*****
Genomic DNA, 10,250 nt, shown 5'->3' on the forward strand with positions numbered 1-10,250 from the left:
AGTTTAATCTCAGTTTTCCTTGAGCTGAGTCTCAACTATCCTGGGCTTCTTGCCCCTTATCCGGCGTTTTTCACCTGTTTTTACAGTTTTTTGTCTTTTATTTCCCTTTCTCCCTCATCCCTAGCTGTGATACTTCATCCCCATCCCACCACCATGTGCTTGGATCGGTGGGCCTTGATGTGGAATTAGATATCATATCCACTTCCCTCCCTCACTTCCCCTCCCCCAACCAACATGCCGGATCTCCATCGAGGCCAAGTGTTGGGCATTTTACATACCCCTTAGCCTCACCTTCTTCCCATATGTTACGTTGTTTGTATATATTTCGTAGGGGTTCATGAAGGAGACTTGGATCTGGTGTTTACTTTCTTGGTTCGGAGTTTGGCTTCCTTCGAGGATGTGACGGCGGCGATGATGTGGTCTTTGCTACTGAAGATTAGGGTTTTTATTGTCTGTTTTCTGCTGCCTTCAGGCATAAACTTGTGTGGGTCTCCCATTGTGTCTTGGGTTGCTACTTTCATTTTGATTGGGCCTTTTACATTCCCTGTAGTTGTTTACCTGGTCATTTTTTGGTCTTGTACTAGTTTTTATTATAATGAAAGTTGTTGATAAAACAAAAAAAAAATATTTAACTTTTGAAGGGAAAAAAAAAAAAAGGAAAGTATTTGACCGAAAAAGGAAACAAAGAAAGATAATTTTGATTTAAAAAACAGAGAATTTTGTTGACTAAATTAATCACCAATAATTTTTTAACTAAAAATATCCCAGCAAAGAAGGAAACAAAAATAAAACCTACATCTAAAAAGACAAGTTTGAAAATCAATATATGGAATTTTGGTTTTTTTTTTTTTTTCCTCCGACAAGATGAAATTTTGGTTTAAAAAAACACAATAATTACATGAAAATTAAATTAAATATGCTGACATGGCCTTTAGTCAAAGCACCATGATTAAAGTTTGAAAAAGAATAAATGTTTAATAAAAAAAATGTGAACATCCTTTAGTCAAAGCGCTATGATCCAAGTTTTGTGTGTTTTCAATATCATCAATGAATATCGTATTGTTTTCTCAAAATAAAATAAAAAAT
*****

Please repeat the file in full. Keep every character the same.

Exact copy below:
Genomic DNA, 10,250 nt, shown 5'->3' on the forward strand with positions numbered 1-10,250 from the left:
AGTTTAATCTCAGTTTTCCTTGAGCTGAGTCTCAACTATCCTGGGCTTCTTGCCCCTTATCCGGCGTTTTTCACCTGTTTTTACAGTTTTTTGTCTTTTATTTCCCTTTCTCCCTCATCCCTAGCTGTGATACTTCATCCCCATCCCACCACCATGTGCTTGGATCGGTGGGCCTTGATGTGGAATTAGATATCATATCCACTTCCCTCCCTCACTTCCCCTCCCCCAACCAACATGCCGGATCTCCATCGAGGCCAAGTGTTGGGCATTTTACATACCCCTTAGCCTCACCTTCTTCCCATATGTTACGTTGTTTGTATATATTTCGTAGGGGTTCATGAAGGAGACTTGGATCTGGTGTTTACTTTCTTGGTTCGGAGTTTGGCTTCCTTCGAGGATGTGACGGCGGCGATGATGTGGTCTTTGCTACTGAAGATTAGGGTTTTTATTGTCTGTTTTCTGCTGCCTTCAGGCATAAACTTGTGTGGGTCTCCCATTGTGTCTTGGGTTGCTACTTTCATTTTGATTGGGCCTTTTACATTCCCTGTAGTTGTTTACCTGGTCATTTTTTGGTCTTGTACTAGTTTTTATTATAATGAAAGTTGTTGATAAAACAAAAAAAAAATATTTAACTTTTGAAGGGAAAAAAAAAAAAAGGAAAGTATTTGACCGAAAAAGGAAACAAAGAAAGATAATTTTGATTTAAAAAACAGAGAATTTTGTTGACTAAATTAATCACCAATAATTTTTTAACTAAAAATATCCCAGCAAAGAAGGAAACAAAAATAAAACCTACATCTAAAAAGACAAGTTTGAAAATCAATATATGGAATTTTGGTTTTTTTTTTTTTTTCCTCCGACAAGATGAAATTTTGGTTTAAAAAAACACAATAATTACATGAAAATTAAATTAAATATGCTGACATGGCCTTTAGTCAAAGCACCATGATTAAAGTTTGAAAAAGAATAAATGTTTAATAAAAAAAATGTGAACATCCTTTAGTCAAAGCGCTATGATCCAAGTTTTGTGTGTTTTCAATATCATCAATGAATATCGTATTGTTTTCTCAAAATAAAATAAAAAAT